This was a seemingly minor story that hit the newswire, but for obvious reasons, it caught my attention: U.S. Navy SEALs, who were acting as paid consultants on Medal of Honor: Warfighter, have been disciplined, including being docked half pay for 60 days, for divulging classified information to the developers. It didn’t seem to help any; MOH: Warfighter has a 56 Metascore which, in today’s press, means the game is total dog shit.
What strikes me from reading comments – the few there have been – is that no one has any clue of what they’re talking about, and yet they spout their mouths anyway. One Gamasutra commenter wonders if they were “bribed”. Another said, basically, “oh, they only lost a total of a month’s pay, no big”. Alex Rubens was the only one who did a good job, writing a great blog post that got better information out of other military people who also worked on the game.
First off, let me explain what these SEALs went through. Most civilians know what a Court Martial is; it’s a criminal case in a military court, with (usually) military lawyers. What happened here was called Non-Judicial Punishment (NJP); in the Navy, it would be referred to as a Captain’s Mast. To put that in perspective, think of a child being sent to see the principal at school, only in this case the principal can reduce rank, take pay, and take your freedom for months. Speaking only as a Navy veteran, NJP is not good news for anyone, but it, along with that letter of reprimand, are ESPECIALLY bad news for senior enlisted (likely E-6, or Petty Officer First Class, and up); if their rank is taken away, they might not get the chance of getting it back, it will absolutely hurt their chances of putting on a Chief’s anchor (the ultimate goal of any career man), and ultimately, could lead to the men in question not being allowed to reenlist in the Navy, costing them their career and – worst of all – their pension. The sailors could have demanded a court-martial, which has a burden of proof (think of NJP as a civil trial without a jury), but almost no one takes that as the risks are far more pronounced.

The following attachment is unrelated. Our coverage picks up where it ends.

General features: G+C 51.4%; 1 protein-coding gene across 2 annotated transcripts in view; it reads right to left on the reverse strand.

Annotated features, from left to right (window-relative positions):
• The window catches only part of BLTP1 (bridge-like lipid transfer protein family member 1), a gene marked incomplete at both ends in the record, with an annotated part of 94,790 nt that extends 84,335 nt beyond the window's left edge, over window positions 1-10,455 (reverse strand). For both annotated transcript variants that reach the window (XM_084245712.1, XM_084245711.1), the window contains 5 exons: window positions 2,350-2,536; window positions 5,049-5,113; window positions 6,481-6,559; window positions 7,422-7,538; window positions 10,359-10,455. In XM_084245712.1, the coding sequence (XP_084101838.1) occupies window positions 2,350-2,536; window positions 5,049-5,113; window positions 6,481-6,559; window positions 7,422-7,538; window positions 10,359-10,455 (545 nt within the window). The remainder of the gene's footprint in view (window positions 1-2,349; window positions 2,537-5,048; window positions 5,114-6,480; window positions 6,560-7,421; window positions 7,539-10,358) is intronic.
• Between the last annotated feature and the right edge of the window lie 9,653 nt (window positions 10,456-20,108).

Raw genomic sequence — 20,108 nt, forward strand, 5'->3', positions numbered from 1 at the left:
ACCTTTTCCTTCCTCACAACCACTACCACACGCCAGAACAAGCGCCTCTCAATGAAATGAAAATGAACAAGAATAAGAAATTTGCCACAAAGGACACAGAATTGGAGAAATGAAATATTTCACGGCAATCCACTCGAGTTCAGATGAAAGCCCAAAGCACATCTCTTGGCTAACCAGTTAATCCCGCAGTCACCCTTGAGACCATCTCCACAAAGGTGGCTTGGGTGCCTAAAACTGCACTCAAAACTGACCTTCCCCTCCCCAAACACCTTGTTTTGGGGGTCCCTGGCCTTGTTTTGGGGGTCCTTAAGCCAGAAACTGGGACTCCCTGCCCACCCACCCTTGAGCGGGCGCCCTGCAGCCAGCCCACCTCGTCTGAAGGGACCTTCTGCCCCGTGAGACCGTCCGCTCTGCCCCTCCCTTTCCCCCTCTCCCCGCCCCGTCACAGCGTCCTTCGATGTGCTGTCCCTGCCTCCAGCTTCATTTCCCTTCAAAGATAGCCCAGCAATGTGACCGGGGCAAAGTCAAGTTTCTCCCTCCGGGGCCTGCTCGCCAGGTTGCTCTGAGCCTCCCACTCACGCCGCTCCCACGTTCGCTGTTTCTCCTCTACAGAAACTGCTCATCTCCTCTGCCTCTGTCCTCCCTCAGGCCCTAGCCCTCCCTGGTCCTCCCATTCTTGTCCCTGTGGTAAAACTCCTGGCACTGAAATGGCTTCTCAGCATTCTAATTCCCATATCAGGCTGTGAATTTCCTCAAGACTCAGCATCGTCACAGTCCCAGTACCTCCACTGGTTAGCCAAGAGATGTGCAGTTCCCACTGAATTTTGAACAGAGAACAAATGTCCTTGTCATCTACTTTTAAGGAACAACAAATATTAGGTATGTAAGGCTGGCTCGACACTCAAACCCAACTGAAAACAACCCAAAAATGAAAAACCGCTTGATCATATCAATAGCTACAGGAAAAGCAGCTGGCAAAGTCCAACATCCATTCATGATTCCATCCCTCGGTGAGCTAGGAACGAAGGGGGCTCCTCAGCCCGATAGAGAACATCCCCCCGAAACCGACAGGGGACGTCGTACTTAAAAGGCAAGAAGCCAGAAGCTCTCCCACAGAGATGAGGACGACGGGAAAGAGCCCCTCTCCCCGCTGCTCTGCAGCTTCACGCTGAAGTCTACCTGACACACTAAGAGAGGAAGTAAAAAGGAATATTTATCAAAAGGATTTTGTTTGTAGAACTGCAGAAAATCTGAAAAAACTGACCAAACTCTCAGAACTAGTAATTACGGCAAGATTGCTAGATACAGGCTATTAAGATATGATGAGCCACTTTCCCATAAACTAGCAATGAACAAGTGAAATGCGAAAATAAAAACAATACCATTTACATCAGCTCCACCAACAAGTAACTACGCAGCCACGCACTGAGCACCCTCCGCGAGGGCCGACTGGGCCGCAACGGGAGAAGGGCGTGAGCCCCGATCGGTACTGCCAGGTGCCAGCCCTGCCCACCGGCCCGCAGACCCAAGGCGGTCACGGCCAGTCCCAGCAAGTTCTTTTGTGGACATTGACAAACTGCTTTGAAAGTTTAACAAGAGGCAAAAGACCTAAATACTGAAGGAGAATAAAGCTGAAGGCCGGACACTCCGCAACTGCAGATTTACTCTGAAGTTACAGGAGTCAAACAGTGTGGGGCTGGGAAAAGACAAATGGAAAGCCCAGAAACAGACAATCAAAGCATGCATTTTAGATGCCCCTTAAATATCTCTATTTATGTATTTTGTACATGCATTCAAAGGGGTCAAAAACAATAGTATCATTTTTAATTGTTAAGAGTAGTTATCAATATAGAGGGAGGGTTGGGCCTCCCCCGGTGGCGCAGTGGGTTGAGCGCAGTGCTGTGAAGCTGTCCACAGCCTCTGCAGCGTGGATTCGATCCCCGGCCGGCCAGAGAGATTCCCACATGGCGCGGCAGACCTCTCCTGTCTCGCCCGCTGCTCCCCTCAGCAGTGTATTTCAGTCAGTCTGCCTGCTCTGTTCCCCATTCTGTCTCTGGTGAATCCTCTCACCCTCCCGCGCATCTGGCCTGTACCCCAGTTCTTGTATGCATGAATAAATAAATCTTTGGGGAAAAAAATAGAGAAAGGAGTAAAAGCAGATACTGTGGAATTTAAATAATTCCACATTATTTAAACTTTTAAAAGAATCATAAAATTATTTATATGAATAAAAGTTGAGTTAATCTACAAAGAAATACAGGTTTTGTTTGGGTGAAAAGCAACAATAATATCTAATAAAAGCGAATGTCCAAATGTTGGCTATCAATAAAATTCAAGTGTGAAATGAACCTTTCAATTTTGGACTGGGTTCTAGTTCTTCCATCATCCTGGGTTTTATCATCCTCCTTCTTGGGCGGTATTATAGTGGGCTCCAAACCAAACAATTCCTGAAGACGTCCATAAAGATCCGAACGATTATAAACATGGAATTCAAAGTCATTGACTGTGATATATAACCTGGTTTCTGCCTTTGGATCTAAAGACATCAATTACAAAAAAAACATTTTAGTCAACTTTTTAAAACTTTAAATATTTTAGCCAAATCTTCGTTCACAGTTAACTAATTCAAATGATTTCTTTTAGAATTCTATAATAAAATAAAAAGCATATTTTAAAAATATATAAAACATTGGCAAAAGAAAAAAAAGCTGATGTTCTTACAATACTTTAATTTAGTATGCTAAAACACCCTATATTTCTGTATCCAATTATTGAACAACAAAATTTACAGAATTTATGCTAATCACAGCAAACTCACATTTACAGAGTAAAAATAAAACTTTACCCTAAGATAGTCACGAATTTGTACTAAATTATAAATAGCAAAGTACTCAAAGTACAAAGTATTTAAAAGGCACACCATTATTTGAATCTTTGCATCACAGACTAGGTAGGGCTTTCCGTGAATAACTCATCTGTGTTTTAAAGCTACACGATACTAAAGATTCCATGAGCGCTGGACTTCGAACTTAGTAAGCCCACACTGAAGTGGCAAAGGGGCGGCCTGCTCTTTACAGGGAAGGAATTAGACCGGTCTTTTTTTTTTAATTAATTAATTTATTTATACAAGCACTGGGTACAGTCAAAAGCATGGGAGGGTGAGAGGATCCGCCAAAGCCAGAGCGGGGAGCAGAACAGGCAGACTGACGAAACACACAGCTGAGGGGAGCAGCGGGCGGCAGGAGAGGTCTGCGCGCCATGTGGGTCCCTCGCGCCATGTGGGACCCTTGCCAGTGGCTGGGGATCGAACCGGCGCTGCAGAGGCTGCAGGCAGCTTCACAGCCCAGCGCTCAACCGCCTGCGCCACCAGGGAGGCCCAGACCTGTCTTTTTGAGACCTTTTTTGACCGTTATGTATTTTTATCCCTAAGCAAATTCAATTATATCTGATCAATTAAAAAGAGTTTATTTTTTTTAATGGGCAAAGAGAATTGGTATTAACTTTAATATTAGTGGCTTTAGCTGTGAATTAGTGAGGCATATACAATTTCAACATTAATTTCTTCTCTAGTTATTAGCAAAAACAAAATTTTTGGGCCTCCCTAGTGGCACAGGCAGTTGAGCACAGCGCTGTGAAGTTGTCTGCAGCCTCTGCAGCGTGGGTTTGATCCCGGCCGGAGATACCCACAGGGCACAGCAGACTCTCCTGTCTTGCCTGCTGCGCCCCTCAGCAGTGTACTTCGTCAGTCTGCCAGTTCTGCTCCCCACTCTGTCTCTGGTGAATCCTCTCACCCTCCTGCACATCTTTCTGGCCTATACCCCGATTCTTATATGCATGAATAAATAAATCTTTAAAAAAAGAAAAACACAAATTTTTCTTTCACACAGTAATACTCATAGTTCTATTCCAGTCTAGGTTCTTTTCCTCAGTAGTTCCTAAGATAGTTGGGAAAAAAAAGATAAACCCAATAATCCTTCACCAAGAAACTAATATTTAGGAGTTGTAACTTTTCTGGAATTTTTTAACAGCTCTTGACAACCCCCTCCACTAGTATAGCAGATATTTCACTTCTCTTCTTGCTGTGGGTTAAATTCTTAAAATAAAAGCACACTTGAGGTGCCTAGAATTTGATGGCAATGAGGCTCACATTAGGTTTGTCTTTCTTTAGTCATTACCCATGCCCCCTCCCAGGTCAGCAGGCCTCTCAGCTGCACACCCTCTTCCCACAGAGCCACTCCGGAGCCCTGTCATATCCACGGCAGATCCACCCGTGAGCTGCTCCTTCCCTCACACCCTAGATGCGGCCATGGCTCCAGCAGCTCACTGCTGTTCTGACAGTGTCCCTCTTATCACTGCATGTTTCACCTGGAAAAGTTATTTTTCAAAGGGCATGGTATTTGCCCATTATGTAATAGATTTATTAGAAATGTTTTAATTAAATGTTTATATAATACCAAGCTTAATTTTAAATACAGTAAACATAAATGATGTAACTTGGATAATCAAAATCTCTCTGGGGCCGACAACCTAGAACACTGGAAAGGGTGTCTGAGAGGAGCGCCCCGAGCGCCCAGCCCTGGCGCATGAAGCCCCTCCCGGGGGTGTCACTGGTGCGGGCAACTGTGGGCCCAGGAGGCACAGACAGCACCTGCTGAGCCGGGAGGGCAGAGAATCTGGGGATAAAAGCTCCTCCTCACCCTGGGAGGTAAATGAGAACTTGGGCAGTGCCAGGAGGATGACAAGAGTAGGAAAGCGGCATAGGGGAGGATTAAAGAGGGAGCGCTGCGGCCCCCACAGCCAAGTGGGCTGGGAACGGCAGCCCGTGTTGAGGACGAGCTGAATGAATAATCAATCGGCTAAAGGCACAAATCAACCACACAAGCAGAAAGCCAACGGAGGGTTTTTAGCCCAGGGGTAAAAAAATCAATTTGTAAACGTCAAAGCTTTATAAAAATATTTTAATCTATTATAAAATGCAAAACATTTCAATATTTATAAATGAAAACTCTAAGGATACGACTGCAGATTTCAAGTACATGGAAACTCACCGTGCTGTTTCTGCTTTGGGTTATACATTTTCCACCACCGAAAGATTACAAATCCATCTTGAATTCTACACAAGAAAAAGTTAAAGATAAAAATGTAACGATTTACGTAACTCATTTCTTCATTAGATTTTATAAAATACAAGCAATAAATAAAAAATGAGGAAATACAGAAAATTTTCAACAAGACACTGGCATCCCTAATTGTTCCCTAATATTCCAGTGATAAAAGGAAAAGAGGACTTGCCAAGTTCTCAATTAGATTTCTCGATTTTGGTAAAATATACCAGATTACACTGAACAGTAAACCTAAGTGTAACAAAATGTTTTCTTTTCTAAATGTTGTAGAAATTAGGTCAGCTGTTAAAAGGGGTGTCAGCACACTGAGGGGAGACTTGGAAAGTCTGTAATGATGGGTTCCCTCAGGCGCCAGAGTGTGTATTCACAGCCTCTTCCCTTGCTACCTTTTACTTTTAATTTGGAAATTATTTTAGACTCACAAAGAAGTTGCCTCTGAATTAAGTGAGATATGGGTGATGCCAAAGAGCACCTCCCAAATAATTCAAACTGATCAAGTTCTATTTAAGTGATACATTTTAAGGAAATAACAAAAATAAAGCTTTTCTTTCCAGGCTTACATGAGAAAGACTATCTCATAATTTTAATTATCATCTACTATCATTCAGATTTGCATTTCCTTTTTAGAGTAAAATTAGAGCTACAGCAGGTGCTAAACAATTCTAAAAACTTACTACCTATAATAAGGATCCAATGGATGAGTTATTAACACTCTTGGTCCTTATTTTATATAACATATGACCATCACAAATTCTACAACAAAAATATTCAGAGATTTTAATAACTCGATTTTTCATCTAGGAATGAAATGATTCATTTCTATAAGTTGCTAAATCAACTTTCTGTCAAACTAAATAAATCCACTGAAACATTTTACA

What really got these guys in trouble is not that they were consulting; that is a common occurrence, and if the military was going to crack down on people using their military exploits to make a few extra bucks, there wouldn’t be any Middle East pundits on CNN or Fox News, ever. I think what galled people most of all was that these guys were active duty. The military can’t do much about people who have left the military unless they disseminate enough information to potentially be put into jail (see: Matt Bissonnette, who wrote “No Easy Day”). I agree with Alex, and the people he spoke to, that this was a way to smack down a few sailors and make anyone thinking of working with the entertainment industry, for their own dime, think twice before toeing the company line. If a few squids have to have their careers ruined, so be it.
People are talking about how the sailors were either “bribed”, or were just undisciplined. This is bullshit; that just doesn’t happen, and a sailor’s non-disclosure agreement is very clear – and very broad – as to just what they can and can’t talk about. Furthermore, the Uniform Code of Military Justice makes it abundantly clear that the rights afforded to citizens in America’s court of law do not apply to them; Article 134 makes it very clear that the military can charge people for anything not already covered by prior, more specific articles. In other words, the sailors knew that saying the wrong thing could land them in hot water, and almost certainly didn’t violate this. But since NJP doesn’t have the weight of the burden of proof – it’s just the Captain vs. his sailors – that doesn’t matter.
It sucks to see sailors, grossly underpaid in the context of the work they do, being stomped by the system for doing nothing more than just telling it how it is, and trying to broadcast the military in a positive light.